- Feedback: This is a subset of issue-spotting, but it involves searching the client’s name as well as keeping tabs on the things that people are posting on their pages and the conversations or responses that they may be having with clients/customers. It’s one thing to see what your clients are posting directly and using that to spot the issues and patterns that are arising, but we’ve also all seen viral tweets or what happens when a company is ignoring a lot of bad reviews. Are you helping your clients get ahead of those things by keeping an eye on their mentions and interactions?
- Be a Connector: Let’s say that a client or potential client opens a new office in another city. Previously, it may have been suggested to you to either “like” that post or comment your congratulations – at the most, reach out privately and send your congrats. But let’s talk about what would really be beneficial – as long as it’s a city that you have some familiarity with, there are a couple of things you can do. First, make some recommendations for the neighborhood that the office is in, like a great restaurant or a coffee shop. Consider sending a gift certificate or offer to take a couple of people out the next time you’re in town (or if that is your town, do it soon to celebrate). Next, and even more importantly, review your own LinkedIn contacts in that city – LinkedIn makes this SUPER easy – and see who you can connect people in that office with. Obviously, the connections should make sense on both sides, but there is always a benefit to introducing key people in your networks to each other. When you make the introductions, ensure that you’re sharing the reason for the intros and bonus points if you take both people out to lunch.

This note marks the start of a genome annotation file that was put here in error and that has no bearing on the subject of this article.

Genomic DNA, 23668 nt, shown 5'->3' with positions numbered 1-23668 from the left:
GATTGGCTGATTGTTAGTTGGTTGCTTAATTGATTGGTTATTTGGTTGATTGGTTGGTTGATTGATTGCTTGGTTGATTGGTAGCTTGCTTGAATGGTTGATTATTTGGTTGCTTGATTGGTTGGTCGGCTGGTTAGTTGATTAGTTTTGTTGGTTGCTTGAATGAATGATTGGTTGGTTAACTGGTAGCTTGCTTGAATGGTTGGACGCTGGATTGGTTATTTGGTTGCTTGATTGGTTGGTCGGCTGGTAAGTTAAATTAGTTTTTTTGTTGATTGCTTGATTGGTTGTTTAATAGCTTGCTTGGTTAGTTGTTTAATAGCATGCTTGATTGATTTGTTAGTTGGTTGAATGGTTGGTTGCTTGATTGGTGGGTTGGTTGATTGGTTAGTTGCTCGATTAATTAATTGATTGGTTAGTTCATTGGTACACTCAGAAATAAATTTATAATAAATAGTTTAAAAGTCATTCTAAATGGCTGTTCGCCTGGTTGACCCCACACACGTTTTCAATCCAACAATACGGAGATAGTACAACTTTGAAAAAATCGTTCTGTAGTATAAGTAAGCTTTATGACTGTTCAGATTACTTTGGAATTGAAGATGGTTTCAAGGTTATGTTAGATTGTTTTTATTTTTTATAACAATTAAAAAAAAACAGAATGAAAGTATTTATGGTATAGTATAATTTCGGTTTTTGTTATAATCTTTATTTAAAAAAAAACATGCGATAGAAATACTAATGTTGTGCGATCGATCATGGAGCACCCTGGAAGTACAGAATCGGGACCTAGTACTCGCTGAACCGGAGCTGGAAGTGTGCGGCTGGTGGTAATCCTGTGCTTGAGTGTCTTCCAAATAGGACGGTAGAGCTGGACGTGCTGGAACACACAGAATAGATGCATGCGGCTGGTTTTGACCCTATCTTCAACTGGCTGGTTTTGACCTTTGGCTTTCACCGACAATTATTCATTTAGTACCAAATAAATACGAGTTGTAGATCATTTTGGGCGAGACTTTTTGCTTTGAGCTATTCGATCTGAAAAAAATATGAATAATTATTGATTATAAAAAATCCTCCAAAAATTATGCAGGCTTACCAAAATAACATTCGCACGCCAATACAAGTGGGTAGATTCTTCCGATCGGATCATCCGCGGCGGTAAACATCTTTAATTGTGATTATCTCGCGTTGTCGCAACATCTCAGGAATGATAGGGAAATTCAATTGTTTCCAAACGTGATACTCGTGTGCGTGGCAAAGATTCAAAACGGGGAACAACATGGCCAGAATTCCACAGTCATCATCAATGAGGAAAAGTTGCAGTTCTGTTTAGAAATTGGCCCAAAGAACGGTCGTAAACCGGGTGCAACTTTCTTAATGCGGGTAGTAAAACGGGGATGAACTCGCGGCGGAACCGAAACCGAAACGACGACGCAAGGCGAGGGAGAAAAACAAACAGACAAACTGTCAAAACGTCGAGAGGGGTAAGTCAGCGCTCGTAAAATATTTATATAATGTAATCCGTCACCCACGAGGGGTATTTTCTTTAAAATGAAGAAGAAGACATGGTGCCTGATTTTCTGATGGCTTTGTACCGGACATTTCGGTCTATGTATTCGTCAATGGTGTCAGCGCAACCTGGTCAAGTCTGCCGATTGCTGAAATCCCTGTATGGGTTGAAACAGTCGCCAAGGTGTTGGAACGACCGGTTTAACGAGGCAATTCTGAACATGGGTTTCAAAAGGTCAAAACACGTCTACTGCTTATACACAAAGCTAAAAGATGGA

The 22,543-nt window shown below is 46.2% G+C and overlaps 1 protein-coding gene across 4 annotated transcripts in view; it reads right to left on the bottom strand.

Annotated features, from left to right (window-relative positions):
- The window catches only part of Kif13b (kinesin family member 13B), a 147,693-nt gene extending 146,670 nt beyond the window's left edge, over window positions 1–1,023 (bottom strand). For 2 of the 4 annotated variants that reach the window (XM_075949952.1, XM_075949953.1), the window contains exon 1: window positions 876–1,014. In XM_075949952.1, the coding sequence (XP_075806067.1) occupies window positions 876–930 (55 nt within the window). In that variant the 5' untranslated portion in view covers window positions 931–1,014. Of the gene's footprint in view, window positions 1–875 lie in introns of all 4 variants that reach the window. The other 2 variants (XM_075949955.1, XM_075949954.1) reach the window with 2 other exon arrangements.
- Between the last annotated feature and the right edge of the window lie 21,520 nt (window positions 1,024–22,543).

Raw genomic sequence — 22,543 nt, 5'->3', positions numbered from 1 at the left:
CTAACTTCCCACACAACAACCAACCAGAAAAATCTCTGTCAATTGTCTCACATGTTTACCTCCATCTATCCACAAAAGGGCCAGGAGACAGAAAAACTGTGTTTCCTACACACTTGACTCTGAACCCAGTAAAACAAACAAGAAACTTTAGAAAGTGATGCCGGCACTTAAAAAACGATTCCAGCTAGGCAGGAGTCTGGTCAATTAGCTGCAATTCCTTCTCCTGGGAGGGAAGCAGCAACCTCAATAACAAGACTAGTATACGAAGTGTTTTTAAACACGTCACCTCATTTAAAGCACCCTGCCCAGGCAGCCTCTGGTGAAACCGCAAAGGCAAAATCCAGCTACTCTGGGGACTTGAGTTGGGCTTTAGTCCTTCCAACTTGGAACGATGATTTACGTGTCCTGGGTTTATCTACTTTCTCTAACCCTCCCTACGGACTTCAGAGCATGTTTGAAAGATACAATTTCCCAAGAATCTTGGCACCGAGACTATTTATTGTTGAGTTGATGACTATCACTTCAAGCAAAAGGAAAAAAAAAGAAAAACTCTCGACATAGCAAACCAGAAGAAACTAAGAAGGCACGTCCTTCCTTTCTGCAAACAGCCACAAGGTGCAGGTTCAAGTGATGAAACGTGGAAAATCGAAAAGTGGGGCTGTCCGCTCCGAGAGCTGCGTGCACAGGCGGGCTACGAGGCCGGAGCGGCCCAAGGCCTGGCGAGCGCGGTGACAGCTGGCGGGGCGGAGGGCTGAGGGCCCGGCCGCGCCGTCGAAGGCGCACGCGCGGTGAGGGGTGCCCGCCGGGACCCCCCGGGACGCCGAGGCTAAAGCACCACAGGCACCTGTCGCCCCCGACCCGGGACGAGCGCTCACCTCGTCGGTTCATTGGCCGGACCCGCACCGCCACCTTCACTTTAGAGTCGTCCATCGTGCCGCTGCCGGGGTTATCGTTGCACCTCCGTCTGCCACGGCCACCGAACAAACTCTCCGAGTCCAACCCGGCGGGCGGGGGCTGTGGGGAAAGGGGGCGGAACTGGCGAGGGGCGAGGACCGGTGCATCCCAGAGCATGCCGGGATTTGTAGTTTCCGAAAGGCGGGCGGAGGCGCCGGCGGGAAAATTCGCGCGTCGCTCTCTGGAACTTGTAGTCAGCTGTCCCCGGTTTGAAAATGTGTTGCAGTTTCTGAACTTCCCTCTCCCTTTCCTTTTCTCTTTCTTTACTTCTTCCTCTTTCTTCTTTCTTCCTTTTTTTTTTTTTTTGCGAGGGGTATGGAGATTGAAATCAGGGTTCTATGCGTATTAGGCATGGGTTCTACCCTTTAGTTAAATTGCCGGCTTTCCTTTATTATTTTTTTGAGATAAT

- Interact: Okay, okay. You DO actually have to interact with people on LinkedIn – this is because the algorithm favors it. The more you interact with someone, the more they show up in your feed and the more you show up in THEIRS. So if there are certain clients or potential clients that you would like to stay top of mind for, you need to be intentional about engaging with their LinkedIn content. This isn’t a time suck – it’s strategy. If you need to visit their page for a couple of weeks to ensure that you’re seeing what they post versus what’s normally in your timeline, then do it. (Note, you may need to turn off the feature that will show them that you’re visiting their profile, which also takes away your ability to see who has visited yours). When you ARE intentional about your LinkedIn interactions, the algorithm will reward you and you’ll also be conscious of the time you’re spending on the platform, which makes it more strategic.
You’ll notice that in almost all of the above suggestions, you’re not spending very much time using the tools at all. The main idea here is to take the intel that you get from the tools to get you off of social media and interacting with your clients and potential clients – either through the phone or in person. That’s always the goal of business development – move from the tool to in-person engagement.
What other lessons have you learned to supercharge your use of these tools?